BOA/BASK response to media reports regarding knee arthroscopy
Articles in the Independent, Telegraph and the Daily Mail suggest that keyhole knee surgery for the middle-aged does more harm than good.
Joint statement from the British Orthopaedic Association and the British Association for Surgery of the Knee.
The Independent, Telegraph and Daily Mail all published an article this week (17th June 2015) regarding a study published in the BMJ on arthroscopic surgery for degenerative knee. We are publishing a statement, to provide our members and their patients with a background to this and a BOA and BASK perspective.
Early direct access to MRI scanning of the knee has become commonplace, believing that performance of this investigation replaces the traditional medical skills of history taking and physical examination of the patient by a clinician specialising in that field. The first investigation after an adequate history and appropriate exam should be a weight bearing x-ray of the knee in the “middle aged” group referred to in this study. If this investigation shows arthritic change then MRI scanning should not be done. If MRI scanning is performed too early in the investigative pathway then over diagnosis of meniscus lesions predominates. Very often the arthritic knee has an associated and often irrelevant meniscus tear. The MRI scan result then triggers referral to an orthopaedic surgeon with the expectation by the patient that the knee problem can be “cured” by a knee arthroscopy.
- A knee with no arthritis and an acute meniscus tear causing pain for more than six weeks (often without locking or giving way) will not settle with watchful waiting, pain killers, exercise or physiotherapy. It would be correct to offer knee arthroscopy to this group of patients regardless of their age.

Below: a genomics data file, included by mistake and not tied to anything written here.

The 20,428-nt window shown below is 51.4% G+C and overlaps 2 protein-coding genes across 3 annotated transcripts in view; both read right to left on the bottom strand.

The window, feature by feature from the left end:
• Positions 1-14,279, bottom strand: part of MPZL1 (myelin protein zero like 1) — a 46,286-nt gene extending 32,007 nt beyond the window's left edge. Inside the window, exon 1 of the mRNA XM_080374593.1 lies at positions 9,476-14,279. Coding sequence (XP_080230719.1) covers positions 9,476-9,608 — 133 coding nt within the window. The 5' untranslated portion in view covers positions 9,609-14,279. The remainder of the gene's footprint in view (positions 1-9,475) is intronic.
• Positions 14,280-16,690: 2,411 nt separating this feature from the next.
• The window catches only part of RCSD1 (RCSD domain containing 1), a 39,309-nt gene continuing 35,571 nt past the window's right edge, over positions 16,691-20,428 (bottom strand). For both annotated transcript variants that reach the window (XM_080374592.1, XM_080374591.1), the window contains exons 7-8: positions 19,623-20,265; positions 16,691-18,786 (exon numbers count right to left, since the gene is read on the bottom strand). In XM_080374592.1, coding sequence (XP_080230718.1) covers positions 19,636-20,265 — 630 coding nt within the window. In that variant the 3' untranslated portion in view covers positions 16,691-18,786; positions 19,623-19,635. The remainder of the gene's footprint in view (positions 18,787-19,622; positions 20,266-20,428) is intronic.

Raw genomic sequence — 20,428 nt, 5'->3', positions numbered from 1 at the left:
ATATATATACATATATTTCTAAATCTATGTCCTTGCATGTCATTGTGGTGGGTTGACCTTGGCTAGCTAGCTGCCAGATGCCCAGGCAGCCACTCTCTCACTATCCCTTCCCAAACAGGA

- Patients with advanced bone on bone arthritis should not generally be treated with arthroscopy. They need conservative treatment and when that is no longer efficacious, joint replacement is often appropriately advised.
- The grey area is the patient with some degree of arthritis but with acute on chronic pain and evidence of mechanical symptoms due to a meniscus tear. The decision on whether to operate in that circumstance is a finely balanced clinical decision. Some patients benefit and some do not.
The patient may well not be in severe enough pain for a joint replacement so apart from a steroid injection, weight loss, analgesics and modification of lifestyle (again primary care interventions), a knee arthroscopy would be the next step.
Any operation, including arthroscopy, is not without a degree of risk and it should not be recommended lightly. Informed consent, discussing risks and benefits, always need to be discussed with the patient and the decision to do a knee arthroscopy is a joint process between the patient and surgeon.
The BOA will be addressing this issue at the Annual Congress in September where Stefan Lohmander (Lund University) is the Presidential Guest Speaker.
The full article can be downloaded here – http://www.bmj.com/content/350/bmj.h2747.